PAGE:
Radio Open Source
Kwame Anthony Appiah: How to Make a Moral Revolution
Kwame Anthony Appiah in The Honor Code is inviting all of us to pick the “moral revolution” of our dreams and let him show us how to get big results fast. His exemplary case histories start with the end of dueling in England, which came swiftly on the news in 1829 of pistol shots between the Duke of Wellington (victor at Waterloo and by then Prime Minister of England) and the Earl of Winchelsea. In the same quarter century, England got out of the English slave trade and abolished slavery in the English colonies. And from the East, Appiah recounts the sudden, shamefaced end of female footbinding in China — the collapse of a thousand-year tradition within a generation after 1900. In each instance, a persistent, noxious openly immoral practice died of ridicule, as much as anything else. Appiah makes it a three-step process. First, “strategic ignorance” gets overwhelmed by a very public confrontation with an evil tinged with absurdity. Then the stakes of “honor” get redefined; no longer a prop of support, the idea of honor (as earned respect) becomes a battering ram of opposition. And finally group lobbying and popular politics seal a shift in values and practice.
London School of Economics: Public lectures and events
The Polish Question at the End of the First World War
When the First World War broke out many assumed that it would inevitably lead to the re-emergence of a Polish state. As the war drew to an end the battle for Poland commenced on several fronts, both diplomatic and military. In the end, an independent Polish state would bear the mark of the way Poland re-emerged, placing the importance of nationalism above the need to build a modern democratic state. Anita J Prazmowska is professor of international history at LSE. She is the author of a number of monographs on Poland's place in European politics.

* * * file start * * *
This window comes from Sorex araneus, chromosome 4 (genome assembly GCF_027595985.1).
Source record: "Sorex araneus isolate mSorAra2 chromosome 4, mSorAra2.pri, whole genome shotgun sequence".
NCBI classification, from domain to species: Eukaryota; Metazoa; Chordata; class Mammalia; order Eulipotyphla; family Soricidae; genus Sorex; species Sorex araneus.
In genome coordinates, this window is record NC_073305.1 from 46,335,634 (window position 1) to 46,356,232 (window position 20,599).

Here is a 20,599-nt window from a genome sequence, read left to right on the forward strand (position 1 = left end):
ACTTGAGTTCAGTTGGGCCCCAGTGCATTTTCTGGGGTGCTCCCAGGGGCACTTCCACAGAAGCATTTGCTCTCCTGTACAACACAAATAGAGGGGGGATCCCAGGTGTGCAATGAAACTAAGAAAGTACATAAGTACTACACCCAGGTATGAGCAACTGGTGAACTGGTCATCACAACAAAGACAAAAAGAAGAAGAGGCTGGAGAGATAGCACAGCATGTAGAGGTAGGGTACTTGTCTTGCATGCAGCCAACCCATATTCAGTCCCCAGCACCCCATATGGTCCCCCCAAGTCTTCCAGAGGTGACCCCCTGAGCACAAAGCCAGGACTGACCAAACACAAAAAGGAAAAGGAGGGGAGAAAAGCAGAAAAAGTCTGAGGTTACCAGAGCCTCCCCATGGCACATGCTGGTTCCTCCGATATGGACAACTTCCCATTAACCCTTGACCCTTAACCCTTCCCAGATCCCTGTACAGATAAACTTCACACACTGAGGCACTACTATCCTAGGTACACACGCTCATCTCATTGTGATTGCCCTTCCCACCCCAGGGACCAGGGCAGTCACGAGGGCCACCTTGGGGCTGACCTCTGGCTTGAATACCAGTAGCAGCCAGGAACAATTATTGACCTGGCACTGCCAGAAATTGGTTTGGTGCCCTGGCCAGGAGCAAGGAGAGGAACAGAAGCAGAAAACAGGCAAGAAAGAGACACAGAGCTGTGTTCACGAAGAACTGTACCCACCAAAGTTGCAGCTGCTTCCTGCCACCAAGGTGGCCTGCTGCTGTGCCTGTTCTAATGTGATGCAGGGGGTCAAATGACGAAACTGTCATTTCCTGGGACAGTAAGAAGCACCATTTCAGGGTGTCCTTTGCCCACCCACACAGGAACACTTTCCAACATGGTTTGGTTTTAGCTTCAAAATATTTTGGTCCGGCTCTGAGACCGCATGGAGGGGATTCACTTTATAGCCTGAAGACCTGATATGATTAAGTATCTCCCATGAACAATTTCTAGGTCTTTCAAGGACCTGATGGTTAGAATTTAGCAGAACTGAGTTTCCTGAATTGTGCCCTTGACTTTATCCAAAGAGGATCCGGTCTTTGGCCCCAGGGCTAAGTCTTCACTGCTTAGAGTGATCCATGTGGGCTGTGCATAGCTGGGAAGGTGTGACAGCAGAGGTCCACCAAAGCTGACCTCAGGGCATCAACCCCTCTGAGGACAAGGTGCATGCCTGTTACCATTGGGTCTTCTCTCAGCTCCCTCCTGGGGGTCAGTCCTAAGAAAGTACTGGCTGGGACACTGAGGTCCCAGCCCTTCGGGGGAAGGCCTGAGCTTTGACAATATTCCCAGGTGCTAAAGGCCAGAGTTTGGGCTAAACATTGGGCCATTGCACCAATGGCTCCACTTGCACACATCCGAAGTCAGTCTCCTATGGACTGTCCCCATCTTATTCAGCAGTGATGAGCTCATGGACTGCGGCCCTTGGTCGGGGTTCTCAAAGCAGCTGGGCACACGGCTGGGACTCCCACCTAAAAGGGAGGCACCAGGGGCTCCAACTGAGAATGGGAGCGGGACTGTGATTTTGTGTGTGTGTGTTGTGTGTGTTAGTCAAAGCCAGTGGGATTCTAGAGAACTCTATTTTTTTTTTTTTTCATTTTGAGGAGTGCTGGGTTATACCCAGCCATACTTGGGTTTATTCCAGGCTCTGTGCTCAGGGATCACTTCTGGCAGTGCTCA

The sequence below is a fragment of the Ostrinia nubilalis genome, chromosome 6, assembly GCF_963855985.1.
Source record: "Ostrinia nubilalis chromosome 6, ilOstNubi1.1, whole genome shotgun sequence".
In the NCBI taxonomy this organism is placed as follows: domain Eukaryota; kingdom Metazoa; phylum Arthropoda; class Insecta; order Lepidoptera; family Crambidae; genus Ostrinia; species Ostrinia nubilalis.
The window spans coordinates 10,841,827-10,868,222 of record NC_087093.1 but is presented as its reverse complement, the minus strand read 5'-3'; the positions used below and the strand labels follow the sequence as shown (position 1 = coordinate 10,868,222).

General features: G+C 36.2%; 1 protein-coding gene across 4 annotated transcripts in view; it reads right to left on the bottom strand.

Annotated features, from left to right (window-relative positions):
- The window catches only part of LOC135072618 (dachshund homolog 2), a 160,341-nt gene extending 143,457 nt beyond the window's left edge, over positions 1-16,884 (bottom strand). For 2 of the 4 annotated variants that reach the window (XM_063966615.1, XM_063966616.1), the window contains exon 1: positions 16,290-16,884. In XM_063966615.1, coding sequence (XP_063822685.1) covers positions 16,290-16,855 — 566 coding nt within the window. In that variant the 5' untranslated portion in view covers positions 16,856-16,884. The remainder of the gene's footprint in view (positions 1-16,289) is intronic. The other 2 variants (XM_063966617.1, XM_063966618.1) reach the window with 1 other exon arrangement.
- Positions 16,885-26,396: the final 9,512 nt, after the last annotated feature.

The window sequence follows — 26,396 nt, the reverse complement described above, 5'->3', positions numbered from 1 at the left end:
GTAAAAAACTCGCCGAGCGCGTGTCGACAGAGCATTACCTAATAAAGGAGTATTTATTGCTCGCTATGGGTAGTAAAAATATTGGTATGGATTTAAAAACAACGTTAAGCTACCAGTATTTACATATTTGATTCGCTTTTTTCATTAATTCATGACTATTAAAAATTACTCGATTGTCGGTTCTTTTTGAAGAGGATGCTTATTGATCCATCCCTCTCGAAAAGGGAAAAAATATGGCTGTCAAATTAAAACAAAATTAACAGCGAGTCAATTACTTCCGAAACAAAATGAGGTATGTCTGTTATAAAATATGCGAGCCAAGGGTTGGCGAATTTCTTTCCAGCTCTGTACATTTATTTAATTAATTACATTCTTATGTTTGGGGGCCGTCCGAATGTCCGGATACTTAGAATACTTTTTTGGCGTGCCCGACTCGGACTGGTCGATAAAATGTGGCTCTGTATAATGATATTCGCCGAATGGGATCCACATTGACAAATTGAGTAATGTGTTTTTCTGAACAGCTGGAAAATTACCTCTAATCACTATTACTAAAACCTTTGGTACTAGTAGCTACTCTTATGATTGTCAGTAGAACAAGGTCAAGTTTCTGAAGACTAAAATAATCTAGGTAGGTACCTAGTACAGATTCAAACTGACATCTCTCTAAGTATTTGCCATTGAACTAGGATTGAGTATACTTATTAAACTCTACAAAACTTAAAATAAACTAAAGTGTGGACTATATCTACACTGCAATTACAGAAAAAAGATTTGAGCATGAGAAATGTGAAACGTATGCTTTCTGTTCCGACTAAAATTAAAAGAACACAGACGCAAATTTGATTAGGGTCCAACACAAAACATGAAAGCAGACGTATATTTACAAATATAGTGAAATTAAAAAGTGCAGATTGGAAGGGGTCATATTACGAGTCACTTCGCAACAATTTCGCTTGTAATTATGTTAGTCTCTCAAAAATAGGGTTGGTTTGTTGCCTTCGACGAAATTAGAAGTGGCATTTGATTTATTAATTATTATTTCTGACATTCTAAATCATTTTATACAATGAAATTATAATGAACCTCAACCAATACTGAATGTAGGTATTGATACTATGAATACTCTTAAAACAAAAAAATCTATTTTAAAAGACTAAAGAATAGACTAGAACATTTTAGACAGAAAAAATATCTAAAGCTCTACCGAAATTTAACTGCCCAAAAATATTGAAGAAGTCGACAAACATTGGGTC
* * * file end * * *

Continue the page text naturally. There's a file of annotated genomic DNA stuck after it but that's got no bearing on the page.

Philosopher's Zone (ABC - Australia)
The Art Instinct - evolution and aesthetics
Peacocks have tails; we have art. Dennis Dutton, Professor of Philosopher at the University of Canterbury, argues that art is a form of costly display designed to attract members of the opposite sex. But there´s more to it than that: the arts take us into the minds of the people that made them and so they´re an aspect of social life that is beneficial to human beings. This week, we explore a subtle, Darwinian approach to the painting of paintings and the telling of tales.
New Books In History by Marshall Poe
Joe Maiolo, "Cry Havoc: How the Arms Race Drove the World to War, 1931–1941"
In Cry Havoc: How the Arms Race Drove the World to War, 1931–1941 (Basic Books, 2010), Joe Maiolo proposes (I want to write “demonstrates,” but please read the book and judge for yourself) two remarkably insightful theses. The first is that the primary result of the disaster that was World War I was not the even great catastrophe that was World War II, but rather a new kind of state and one that is still with us. Maiolo’s second insight has to do with the origins of World War II itself. Most historians agree that it was “Hitler’s War.” He planned it, he armed Germany for it, and he started it. Maiolo doesn’t necessarily disagree with this position, but he offers an interesting counter-factual that puts it in a different light. What if there had been no Hitler? Would the statesmen of Europe have avoided a second great conflict? Maiolo suggests not, and for an interesting reason.
Bernard Freyberg en twee vuile vingers in een wond (zondag 12 november 1916)
Commandant van de Nieuw-Zeelandse troepen in WOII, had Bernard Freyberg aan WOI al een heldenstatus overgehouden. Zijn zwempartij naar Gallipoli, zijn doodsverachting aan de Somme, zijn verovering op 11 november 1918: perfect cv voor een VC.